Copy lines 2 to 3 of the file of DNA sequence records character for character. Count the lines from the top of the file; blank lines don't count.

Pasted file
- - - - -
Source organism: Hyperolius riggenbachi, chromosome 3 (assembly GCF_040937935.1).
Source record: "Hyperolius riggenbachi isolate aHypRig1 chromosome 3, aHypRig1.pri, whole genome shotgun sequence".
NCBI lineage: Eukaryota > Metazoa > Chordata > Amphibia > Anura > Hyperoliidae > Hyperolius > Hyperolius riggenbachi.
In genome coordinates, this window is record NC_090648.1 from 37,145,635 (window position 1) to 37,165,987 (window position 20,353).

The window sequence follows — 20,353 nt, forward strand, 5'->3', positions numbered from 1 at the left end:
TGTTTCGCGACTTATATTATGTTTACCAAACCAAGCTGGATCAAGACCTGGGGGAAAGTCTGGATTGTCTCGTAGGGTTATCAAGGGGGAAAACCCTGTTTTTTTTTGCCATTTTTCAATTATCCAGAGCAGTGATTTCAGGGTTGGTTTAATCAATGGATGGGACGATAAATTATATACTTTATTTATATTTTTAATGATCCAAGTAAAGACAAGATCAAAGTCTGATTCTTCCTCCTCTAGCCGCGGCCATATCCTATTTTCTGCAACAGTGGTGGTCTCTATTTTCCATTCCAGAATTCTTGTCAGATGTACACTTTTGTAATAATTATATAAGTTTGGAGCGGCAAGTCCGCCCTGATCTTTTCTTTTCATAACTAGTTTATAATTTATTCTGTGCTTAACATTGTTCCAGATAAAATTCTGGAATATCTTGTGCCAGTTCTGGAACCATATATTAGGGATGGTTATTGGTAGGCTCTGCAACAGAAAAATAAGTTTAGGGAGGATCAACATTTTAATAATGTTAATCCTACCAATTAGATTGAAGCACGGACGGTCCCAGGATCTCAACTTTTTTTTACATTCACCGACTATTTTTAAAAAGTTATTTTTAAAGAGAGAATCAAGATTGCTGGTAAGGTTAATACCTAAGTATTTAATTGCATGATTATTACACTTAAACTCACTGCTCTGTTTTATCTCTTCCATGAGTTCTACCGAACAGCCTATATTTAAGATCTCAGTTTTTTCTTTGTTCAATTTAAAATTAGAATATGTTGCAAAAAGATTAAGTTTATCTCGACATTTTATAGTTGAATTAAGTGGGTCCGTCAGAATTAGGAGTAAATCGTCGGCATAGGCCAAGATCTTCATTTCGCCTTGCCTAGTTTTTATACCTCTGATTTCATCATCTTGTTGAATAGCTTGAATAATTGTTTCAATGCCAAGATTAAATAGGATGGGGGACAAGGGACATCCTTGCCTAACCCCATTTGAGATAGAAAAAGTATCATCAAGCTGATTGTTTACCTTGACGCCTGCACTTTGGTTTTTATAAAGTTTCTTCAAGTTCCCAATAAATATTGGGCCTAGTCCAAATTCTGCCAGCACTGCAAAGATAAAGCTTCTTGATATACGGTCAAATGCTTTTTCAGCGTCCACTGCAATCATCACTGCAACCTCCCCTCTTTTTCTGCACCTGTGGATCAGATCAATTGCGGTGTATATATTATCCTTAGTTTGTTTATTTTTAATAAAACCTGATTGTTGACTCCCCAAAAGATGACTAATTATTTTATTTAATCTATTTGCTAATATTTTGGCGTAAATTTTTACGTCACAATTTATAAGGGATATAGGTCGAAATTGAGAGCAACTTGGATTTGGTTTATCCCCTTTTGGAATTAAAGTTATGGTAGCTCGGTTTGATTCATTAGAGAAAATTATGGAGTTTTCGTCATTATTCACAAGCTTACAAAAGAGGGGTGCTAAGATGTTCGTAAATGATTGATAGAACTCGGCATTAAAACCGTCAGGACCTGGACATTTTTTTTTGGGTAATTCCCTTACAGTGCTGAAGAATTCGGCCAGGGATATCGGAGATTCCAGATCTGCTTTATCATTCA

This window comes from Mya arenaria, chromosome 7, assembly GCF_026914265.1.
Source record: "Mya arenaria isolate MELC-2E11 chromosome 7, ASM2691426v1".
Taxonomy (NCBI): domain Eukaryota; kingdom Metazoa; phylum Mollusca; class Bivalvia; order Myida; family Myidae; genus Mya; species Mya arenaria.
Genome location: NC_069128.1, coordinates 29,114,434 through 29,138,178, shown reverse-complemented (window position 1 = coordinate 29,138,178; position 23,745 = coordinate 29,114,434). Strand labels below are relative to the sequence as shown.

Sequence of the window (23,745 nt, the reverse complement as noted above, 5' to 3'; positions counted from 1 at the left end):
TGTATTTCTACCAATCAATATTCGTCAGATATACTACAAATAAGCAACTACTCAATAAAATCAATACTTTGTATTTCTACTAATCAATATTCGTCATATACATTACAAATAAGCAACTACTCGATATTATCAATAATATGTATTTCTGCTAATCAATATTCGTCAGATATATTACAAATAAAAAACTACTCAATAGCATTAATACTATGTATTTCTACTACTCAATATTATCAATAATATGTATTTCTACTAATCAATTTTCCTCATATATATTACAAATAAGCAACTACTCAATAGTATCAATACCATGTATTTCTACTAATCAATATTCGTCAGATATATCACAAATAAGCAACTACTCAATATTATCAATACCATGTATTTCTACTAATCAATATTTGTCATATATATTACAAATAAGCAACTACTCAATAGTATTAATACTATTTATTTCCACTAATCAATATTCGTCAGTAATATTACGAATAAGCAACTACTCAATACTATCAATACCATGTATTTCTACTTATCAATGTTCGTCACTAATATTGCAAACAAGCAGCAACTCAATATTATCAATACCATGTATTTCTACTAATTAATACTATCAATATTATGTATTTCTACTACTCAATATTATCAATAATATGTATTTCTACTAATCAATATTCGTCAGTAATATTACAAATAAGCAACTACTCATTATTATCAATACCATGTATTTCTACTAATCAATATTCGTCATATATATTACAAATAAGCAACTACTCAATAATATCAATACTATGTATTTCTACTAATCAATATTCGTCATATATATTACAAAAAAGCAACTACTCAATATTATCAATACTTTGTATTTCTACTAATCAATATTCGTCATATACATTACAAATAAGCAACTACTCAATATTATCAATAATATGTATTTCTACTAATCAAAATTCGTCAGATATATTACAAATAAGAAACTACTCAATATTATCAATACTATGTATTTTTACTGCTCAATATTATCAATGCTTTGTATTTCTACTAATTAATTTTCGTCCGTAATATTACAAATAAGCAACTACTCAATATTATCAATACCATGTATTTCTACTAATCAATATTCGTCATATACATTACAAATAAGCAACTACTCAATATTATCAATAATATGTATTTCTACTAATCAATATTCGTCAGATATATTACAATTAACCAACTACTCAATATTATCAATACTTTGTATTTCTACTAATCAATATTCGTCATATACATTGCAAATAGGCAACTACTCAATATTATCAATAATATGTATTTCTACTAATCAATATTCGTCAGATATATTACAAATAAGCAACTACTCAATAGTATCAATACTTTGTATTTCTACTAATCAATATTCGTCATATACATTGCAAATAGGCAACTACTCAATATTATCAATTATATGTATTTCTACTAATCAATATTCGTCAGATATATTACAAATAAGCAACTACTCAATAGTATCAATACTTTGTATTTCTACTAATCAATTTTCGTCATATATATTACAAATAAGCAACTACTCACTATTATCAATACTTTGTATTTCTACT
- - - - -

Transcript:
Source record: "Hyperolius riggenbachi isolate aHypRig1 chromosome 3, aHypRig1.pri, whole genome shotgun sequence".
NCBI lineage: Eukaryota > Metazoa > Chordata > Amphibia > Anura > Hyperoliidae > Hyperolius > Hyperolius riggenbachi.